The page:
I have been back from my science trip extravaganza for a week now and still catching up on the “to do” list before the next travel adventure beginnings. I recently learnt that I was awarded an Australian Endeavor Research Fellowship and I am now moving to Sydney in a few weeks to do a 6 month research project.
Over the past month and a half I have been to Portland Oregon to discuss nitrogen and phosphorus cycling in the US, Phoenix Arizona to talk about urban sustainability in terms of nutrients, as well as in terms of future scenarios and adaptation to extreme weather events, and finally to Hanoi Vietnam to discuss urban phosphorus management and how to link it to existing urban priorities and realities.
Its been very busy, but also fun to have an opportunity to talk and collaborate with so many people. I finally understand why/how professors and other academics do work in planes and airports; they have to so they just do it!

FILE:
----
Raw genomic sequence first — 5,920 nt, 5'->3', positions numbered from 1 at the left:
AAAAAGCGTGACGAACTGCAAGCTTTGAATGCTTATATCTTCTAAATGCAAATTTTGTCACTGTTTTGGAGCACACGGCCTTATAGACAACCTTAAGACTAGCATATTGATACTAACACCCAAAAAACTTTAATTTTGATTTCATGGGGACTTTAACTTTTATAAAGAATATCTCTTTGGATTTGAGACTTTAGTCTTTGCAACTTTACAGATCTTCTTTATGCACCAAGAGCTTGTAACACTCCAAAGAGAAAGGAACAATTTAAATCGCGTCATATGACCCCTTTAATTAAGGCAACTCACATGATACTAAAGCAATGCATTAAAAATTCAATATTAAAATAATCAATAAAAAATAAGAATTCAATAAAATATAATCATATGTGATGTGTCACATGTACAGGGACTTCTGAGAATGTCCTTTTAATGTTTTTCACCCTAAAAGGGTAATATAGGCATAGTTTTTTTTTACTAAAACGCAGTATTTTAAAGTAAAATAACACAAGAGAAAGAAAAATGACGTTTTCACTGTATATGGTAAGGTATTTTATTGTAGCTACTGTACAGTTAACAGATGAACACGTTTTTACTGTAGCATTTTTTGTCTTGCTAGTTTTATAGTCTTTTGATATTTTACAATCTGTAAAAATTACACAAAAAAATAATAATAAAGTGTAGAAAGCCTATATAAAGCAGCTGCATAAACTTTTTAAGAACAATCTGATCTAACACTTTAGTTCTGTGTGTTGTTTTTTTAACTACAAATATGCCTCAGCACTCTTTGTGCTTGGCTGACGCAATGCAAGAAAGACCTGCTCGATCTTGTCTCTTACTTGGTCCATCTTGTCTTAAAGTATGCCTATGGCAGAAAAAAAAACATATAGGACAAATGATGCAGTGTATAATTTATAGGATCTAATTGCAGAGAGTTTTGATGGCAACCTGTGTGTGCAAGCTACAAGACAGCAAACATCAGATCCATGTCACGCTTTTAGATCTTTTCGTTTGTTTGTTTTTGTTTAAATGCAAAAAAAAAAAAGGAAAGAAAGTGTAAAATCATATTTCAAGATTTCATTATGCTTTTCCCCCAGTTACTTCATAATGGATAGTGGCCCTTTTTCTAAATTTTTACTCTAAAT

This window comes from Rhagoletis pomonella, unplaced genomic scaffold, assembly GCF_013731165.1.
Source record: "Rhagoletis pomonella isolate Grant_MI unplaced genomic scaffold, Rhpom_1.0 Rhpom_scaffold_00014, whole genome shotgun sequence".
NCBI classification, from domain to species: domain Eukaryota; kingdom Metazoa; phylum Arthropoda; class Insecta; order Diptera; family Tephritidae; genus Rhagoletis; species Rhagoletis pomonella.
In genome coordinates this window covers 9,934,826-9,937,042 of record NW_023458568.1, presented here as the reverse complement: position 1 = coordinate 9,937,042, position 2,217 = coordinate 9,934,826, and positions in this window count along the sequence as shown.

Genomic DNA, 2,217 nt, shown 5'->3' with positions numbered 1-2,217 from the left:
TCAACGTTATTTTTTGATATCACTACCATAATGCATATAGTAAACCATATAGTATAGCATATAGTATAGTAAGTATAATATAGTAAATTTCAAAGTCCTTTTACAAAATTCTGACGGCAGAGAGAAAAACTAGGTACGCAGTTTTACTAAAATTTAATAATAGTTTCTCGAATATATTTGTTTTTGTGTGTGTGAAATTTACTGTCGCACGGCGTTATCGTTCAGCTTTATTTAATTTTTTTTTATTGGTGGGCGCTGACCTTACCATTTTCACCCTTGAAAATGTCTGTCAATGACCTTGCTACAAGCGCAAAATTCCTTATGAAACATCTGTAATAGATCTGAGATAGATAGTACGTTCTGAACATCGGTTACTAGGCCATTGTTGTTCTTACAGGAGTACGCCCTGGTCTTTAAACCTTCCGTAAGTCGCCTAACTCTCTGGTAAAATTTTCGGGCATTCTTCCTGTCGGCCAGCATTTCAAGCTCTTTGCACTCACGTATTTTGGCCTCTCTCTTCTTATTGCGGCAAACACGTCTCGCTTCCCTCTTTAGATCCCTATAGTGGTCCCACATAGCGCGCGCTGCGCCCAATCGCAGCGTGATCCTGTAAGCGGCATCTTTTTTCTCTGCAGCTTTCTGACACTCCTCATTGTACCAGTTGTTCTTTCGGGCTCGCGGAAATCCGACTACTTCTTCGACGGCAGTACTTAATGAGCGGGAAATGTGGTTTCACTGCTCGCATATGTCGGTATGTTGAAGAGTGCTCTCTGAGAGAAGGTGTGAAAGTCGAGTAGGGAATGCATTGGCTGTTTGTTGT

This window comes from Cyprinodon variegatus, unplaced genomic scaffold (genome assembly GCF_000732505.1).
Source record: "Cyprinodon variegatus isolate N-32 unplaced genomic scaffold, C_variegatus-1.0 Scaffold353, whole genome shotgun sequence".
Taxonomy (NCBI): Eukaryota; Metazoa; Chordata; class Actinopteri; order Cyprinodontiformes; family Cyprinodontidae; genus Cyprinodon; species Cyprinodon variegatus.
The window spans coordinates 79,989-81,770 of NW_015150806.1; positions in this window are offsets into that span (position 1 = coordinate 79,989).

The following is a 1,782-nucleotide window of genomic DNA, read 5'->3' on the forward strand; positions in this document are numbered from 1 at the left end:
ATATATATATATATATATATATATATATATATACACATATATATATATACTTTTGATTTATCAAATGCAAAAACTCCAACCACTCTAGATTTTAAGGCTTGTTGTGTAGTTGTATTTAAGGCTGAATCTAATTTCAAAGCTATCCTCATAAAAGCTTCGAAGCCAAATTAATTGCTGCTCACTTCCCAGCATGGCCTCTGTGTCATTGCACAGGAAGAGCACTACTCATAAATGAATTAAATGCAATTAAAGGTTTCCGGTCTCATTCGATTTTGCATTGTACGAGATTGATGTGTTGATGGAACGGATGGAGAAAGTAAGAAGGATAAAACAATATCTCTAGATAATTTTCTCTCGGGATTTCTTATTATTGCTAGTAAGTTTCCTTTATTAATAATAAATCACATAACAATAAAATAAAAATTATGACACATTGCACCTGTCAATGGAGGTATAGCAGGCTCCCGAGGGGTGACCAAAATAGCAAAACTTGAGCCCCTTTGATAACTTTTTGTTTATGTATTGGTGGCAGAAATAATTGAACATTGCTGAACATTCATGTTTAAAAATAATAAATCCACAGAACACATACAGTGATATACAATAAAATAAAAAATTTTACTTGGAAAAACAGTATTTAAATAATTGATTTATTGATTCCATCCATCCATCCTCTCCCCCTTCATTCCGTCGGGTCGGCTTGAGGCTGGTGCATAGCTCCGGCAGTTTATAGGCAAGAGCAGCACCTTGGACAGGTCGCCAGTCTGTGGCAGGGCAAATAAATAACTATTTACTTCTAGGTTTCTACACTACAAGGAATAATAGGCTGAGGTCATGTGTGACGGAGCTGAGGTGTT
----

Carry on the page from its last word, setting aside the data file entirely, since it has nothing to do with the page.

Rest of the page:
Here are a few pictures from the Vietnam trip. It was pretty great to think about P management from a non Western world perspective, and also really “see” what the Hanoi P budget looks like on the grounds and not just through a Material Flow Analysis figure on a piece of paper. I am all about “local context”, and it was great to see the differences and similarities between Hanoi and the two cities where I have done both quantitative and qualitative work around P: Montreal and Phoenix.
In a mich-mach of internet discoveries:
I just noticed this thing called code academy through my twitter feed and I am hoping I can set aside a few hours each week in the new year to get through some lessons.
Great article on the need for fertilizers in Africa but they often prohibitively high price for farmers.
Considering the P-Futures project is about transformation and doing it through co-creation with stakeholders, I have been reading up on other people’s experiences doing such type of work. I have come across a nice post about the Natural Capital project engagement experience, and I am also reading a journal article on knowledge exchange principles which might hold some interesting pieces of information I can apply.